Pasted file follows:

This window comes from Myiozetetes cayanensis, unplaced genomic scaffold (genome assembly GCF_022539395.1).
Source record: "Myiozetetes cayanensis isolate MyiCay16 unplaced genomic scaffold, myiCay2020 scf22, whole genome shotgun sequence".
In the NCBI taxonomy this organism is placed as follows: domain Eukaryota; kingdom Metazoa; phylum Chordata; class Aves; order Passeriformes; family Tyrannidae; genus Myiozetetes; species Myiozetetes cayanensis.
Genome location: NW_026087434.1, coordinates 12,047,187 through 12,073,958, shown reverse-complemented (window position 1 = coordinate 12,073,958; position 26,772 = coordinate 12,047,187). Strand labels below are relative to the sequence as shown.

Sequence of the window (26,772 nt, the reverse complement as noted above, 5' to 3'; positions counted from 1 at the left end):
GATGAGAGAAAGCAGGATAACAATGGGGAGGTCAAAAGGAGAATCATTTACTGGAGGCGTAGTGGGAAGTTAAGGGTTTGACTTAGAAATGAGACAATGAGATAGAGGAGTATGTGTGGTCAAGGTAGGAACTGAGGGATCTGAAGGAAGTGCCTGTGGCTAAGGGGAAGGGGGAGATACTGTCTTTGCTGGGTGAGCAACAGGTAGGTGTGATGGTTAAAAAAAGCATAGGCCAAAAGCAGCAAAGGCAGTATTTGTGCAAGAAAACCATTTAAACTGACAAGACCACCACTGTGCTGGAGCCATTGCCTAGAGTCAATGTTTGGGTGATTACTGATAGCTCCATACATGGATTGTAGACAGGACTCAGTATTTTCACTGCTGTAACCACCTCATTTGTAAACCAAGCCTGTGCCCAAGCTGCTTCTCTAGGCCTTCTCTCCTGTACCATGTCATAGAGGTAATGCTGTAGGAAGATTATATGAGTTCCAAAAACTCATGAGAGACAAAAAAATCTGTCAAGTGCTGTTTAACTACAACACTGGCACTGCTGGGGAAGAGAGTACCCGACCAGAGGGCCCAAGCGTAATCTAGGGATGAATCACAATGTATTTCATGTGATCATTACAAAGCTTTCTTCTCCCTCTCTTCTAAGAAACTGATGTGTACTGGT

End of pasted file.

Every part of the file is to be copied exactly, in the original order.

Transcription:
This window comes from Myiozetetes cayanensis, unplaced genomic scaffold (genome assembly GCF_022539395.1).
Source record: "Myiozetetes cayanensis isolate MyiCay16 unplaced genomic scaffold, myiCay2020 scf22, whole genome shotgun sequence".
In the NCBI taxonomy this organism is placed as follows: domain Eukaryota; kingdom Metazoa; phylum Chordata; class Aves; order Passeriformes; family Tyrannidae; genus Myiozetetes; species Myiozetetes cayanensis.
Genome location: NW_026087434.1, coordinates 12,047,187 through 12,073,958, shown reverse-complemented (window position 1 = coordinate 12,073,958; position 26,772 = coordinate 12,047,187). Strand labels below are relative to the sequence as shown.

Sequence of the window (26,772 nt, the reverse complement as noted above, 5' to 3'; positions counted from 1 at the left end):
GATGAGAGAAAGCAGGATAACAATGGGGAGGTCAAAAGGAGAATCATTTACTGGAGGCGTAGTGGGAAGTTAAGGGTTTGACTTAGAAATGAGACAATGAGATAGAGGAGTATGTGTGGTCAAGGTAGGAACTGAGGGATCTGAAGGAAGTGCCTGTGGCTAAGGGGAAGGGGGAGATACTGTCTTTGCTGGGTGAGCAACAGGTAGGTGTGATGGTTAAAAAAAGCATAGGCCAAAAGCAGCAAAGGCAGTATTTGTGCAAGAAAACCATTTAAACTGACAAGACCACCACTGTGCTGGAGCCATTGCCTAGAGTCAATGTTTGGGTGATTACTGATAGCTCCATACATGGATTGTAGACAGGACTCAGTATTTTCACTGCTGTAACCACCTCATTTGTAAACCAAGCCTGTGCCCAAGCTGCTTCTCTAGGCCTTCTCTCCTGTACCATGTCATAGAGGTAATGCTGTAGGAAGATTATATGAGTTCCAAAAACTCATGAGAGACAAAAAAATCTGTCAAGTGCTGTTTAACTACAACACTGGCACTGCTGGGGAAGAGAGTACCCGACCAGAGGGCCCAAGCGTAATCTAGGGATGAATCACAATGTATTTCATGTGATCATTACAAAGCTTTCTTCTCCCTCTCTTCTAAGAAACTGATGTGTACTGGT